July 19, 1924 - January 16, 2019
Don Fraser, born in Chicago, Illinois, was a great man with the kindest blue eyes. He passed from this earth on January 16, 2019, into eternal life. Don loved spending time with his family, active in the stock market, and rarely missed a UT football game on TV until his final illness. He was 94. In 1933, on Don’s ninth birthday, he traveled with family from Chicago to the Rio Grande Valley to Mercedes, Texas. In his new home in Texas, Don had an adventurous and curious upbringing with his horse Brownie, his cousins, Boy Scouts, and dogs Spic and Span. He often recounted stories from his frog hunting nights, telling how he hunted the frogs in shallow water with a flashlight and stick and then sold them to a local restaurateur who happily offered the delicacy on the menu. He reminisced about simpler times at the local movie theater when a milkshake was a nickel and a hamburger was a dime. It humored Don when he would talk of how he played high school football against Tom Landry, the legendary coach of the Dallas Cowboys. Even though Don raised his girls in Houston, they watched and rooted for Tom Landry and the Cowboys. After graduating from Mercedes High School in 1942, Don enlisted in the United States Navy. He traveled from Mercedes to Houston to board a troop train. The train took him to San Diego where he was trained and eventually assigned to the wood-hulled YMS-286 minesweeper. His ship headed to Honolulu, Hawaii, and then to the Admiralty Islands, where he and the crew began to sweep for mines ahead of the US fleet on their way to Japan. He survived five invasions while moving from island to island. The wooden minesweeper led the way through New Guinea, the Philippines, Okinawa, and then Tokyo Harbor. His ship was attacked by kamikazes and shelled in many sea battles. Don would often tell the story of a shell that struck the ship, went through the deck, and landed on a bunk of a shipmate, just feet away from where he was standing. Fortunately, it did not explode. He also recalled being in Seeadler Harbor at Manus Island in Papua, New Guinea, when the USS Mount Hood Ammunition ship exploded. The YMS-286 was damaged, but did not sink. The explosion killed hundreds of Americans on the USS Mount Hood and sank many ships in the harbor. Don never forgot the powerful explosion that knocked him to the deck. Although his time on the ship was brutal and war was hell, he would tell many humorous stories about the two castaway ship dogs, a monkey who took up residence for a short time, and the silly initiation ritual the men had as they crossed the equator. His mother would bake him brownies and mail them to him hoping they would find their way. Often times, it took six months or more for him to receive them. By the time the brownies arrived, they were moldy, but he and his buddies scraped off the mold and savored every bite in hopes they would soon be home. When the war was finally over, Don returned to the United States and was honorably discharged in 1946. He was awarded eight stars and multiple ribbons for his service at sea. He returned to Houston, but soon realized the great flood of returning soldiers created a scarcity of jobs. He decided to re-enlist, but this time in the Army as the US was preparing for War in Korea. After four years and the cessation of the hostilities, he was honorably discharged. Upon his return from the Army, he enrolled in the University of Texas, Austin. Don earned a degree in bacteriology and chemistry with intentions of becoming a doctor. Quickly, he realized if he lost a patient, it would be too unbearable, so he choose a new path. Don loved UT, his experiences, and the friends he made. Up until his last living days, he would not miss the chance to watch “The Horns” play. He was a proud Texas Exes Life Member. Don’s new direction lead him to the University of Houston where he received a degree in accounting. He worked for James Letsos (founder of Letsos Company) and then for Courtney Enterprises/Tipco as the comptroller and secretary for more than 35 years. He was also a Texas Notary and had both real estate and brokerage licenses. After marrying in 1961, Don was soon blessed with his first baby girl, Donna, in 1963. Two and a half years later, his second daughter, DeAnn was born. Don adored his girls and at every opportunity shared his knowledge of vegetable gardening, the responsibility of their pet rabbits, dogs and doves, as well as useful knowledge of household maintenance as he tinkered in his garage. In 1976, Don found himself as a single parent. He raised his daughters by himself and provided them with articles girls need - dresses for parties, fashionable shoes, orthodontic braces, education, a princess telephone, and social time. He shepherded his daughters through discipline and moral values, but mostly he gave them his time, attention, and love. Once Don finally retired in the 90s, he spent a good part of his time ballroom dancing; all of the ladies wanted to dance with him because he was light on his feet and a great leader. He was also a top-notch tennis player and enjoyed playing golf. Additionally, he enjoyed classes at the Glassell School of Art. He was an amazing artist, especially mastering the technique of watercolor. He loved Texas, country drives, all animals large and small, John Wayne, and old movies. He was a handsome dresser and enjoyed the finer things in life. He was a true renaissance man. Don was preceded in death by his mother, Gertrude Fraser Drake (née McLaughlin) and Donald “Woody” Sherwood Fraser, Jr., and his beloved stepfather, Louis Francis Drake. He is survived by two daughters: Donna Cropper and husband Mike; and DeAnn Decker and husband Sam. He is survived by the following grandchildren: Meredith (née Macek) Hamilton and husband Josiah; Austin Robert Macek; and Fraser Drake Decker. He also leaves to celebrate his memory: cousins Francis and Fred Galey, Jackie Pantello, Pat and Tom Honeywill, David and Ashley Putman, former son-in-law Robert Macek, and numerous family and friends. Donna and DeAnn extend their heartfelt thanks to their employers (past and present) for allowing them the time needed over the years to provide care to their father; to full time caregiver Paige May who was attentive and caring during many difficult days and nights; part time caregiver Beverly Comeaux for providing much laughter and love; Don’s 35 year cardiologist Dr. Dale Faulker and nephrologist Dr. Peter Nguyen and to all his doctors throughout the years who have retired or died. The Funeral Liturgy will be Wednesday, January 23, 2019 at 10:30 a.m. at St. John Vianney Catholic Church, 625 Nottingham Oaks Trail, Houston, TX 77079 followed by Final Commendation and Burial at Memorial Oaks Cemetery. In lieu of flowers, the family suggests a contribution to a charity of your choice, or to the American Heart Association, American Kidney Fund, or Houston Hospice.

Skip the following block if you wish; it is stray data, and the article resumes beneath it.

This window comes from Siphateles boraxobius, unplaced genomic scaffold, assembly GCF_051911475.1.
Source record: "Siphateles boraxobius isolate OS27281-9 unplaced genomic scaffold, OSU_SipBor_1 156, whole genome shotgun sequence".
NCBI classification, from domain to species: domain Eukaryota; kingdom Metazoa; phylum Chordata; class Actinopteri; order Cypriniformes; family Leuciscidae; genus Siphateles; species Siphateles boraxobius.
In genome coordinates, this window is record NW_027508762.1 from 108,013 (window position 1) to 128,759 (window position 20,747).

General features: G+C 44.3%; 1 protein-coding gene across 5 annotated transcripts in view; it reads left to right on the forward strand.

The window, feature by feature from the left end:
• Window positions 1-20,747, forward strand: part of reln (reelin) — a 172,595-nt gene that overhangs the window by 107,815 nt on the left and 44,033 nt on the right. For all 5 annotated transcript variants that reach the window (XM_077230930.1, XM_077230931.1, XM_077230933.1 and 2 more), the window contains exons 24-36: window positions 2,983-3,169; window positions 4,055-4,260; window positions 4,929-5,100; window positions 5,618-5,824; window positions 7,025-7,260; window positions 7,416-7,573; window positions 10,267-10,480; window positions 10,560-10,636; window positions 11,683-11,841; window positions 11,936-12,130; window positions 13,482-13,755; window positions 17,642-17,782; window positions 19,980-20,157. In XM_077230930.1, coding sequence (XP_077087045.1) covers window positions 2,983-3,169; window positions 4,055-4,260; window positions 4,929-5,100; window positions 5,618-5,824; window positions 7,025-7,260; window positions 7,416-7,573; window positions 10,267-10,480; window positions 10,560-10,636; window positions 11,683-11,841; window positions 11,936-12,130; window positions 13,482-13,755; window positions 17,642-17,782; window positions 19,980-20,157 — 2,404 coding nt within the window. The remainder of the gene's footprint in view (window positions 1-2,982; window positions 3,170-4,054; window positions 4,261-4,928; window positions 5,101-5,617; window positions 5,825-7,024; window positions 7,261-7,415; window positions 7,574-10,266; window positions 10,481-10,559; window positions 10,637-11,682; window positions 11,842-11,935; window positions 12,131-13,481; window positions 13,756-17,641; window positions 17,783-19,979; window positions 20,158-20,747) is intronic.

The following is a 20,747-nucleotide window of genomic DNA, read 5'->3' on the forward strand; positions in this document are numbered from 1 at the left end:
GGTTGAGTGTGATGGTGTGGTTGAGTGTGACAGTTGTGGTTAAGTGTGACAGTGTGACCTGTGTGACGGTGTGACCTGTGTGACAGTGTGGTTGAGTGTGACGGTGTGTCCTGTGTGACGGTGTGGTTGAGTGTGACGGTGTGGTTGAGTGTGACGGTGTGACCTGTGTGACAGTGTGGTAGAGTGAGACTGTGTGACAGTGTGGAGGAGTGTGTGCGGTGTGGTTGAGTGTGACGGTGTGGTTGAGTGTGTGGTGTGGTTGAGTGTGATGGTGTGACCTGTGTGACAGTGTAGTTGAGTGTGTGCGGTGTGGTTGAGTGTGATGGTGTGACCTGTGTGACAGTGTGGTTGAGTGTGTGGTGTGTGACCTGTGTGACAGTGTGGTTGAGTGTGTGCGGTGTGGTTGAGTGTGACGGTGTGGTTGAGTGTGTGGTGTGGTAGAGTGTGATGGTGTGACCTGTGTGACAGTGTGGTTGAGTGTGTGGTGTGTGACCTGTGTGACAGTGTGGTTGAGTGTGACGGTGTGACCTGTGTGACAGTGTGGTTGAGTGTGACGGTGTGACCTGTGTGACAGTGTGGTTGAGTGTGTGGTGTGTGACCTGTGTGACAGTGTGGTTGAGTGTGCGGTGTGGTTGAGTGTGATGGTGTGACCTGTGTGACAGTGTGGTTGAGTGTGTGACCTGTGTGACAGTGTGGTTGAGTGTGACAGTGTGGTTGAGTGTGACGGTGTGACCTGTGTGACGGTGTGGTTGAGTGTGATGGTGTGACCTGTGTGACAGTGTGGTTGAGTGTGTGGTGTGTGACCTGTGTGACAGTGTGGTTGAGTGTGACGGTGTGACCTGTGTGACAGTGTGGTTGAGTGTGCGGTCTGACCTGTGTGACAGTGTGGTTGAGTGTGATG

Don Fraser, born in Chicago, Illinois, was a great man with the kindest blue eyes. He passed from this earth on January 16, 2019, into eternal life. Don loved spending time with his family, active in the stock market, and rarely missed a UT... View Obituary & Service Information
Obituary & Service
Don Fraser, born in Chicago, Illinois, was a great man with the...View More
Flowers & Gifts
Send flowers to the Fraser family.Send Flowers